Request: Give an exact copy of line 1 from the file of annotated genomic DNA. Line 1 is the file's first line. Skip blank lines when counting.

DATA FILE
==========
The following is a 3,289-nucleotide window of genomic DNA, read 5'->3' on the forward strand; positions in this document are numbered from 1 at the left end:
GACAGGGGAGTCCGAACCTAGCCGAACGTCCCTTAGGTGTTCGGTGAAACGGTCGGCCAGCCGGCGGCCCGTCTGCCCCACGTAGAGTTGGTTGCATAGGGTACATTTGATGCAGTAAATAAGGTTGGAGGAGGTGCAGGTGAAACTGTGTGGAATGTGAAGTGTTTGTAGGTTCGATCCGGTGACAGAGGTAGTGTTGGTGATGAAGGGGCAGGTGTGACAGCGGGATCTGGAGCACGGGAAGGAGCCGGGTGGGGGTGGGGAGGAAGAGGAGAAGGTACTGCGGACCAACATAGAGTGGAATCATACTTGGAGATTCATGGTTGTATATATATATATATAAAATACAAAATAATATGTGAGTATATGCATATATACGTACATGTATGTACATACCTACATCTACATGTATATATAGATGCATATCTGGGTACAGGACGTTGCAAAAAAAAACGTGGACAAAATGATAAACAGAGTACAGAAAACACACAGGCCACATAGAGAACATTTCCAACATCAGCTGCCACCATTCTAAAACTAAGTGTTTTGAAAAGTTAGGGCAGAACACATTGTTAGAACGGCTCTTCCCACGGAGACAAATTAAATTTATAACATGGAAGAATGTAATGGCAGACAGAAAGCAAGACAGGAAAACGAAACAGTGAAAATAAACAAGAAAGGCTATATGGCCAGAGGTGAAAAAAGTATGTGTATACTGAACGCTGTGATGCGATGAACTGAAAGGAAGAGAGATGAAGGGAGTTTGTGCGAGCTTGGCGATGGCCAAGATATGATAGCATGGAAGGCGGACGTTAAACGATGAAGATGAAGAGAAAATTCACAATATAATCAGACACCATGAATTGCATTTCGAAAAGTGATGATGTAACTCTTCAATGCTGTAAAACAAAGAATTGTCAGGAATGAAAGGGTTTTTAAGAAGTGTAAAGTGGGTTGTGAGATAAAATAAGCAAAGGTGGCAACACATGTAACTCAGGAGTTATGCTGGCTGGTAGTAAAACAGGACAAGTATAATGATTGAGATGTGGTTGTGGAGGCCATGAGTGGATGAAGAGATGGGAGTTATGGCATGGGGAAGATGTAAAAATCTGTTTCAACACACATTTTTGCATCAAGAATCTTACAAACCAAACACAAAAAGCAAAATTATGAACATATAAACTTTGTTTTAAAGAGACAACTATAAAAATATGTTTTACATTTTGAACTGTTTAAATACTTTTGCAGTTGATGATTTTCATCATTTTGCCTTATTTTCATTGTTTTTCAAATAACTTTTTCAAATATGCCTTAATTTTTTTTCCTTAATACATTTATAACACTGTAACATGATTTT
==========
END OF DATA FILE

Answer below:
The following is a 3,289-nucleotide window of genomic DNA, read 5'->3' on the forward strand; positions in this document are numbered from 1 at the left end: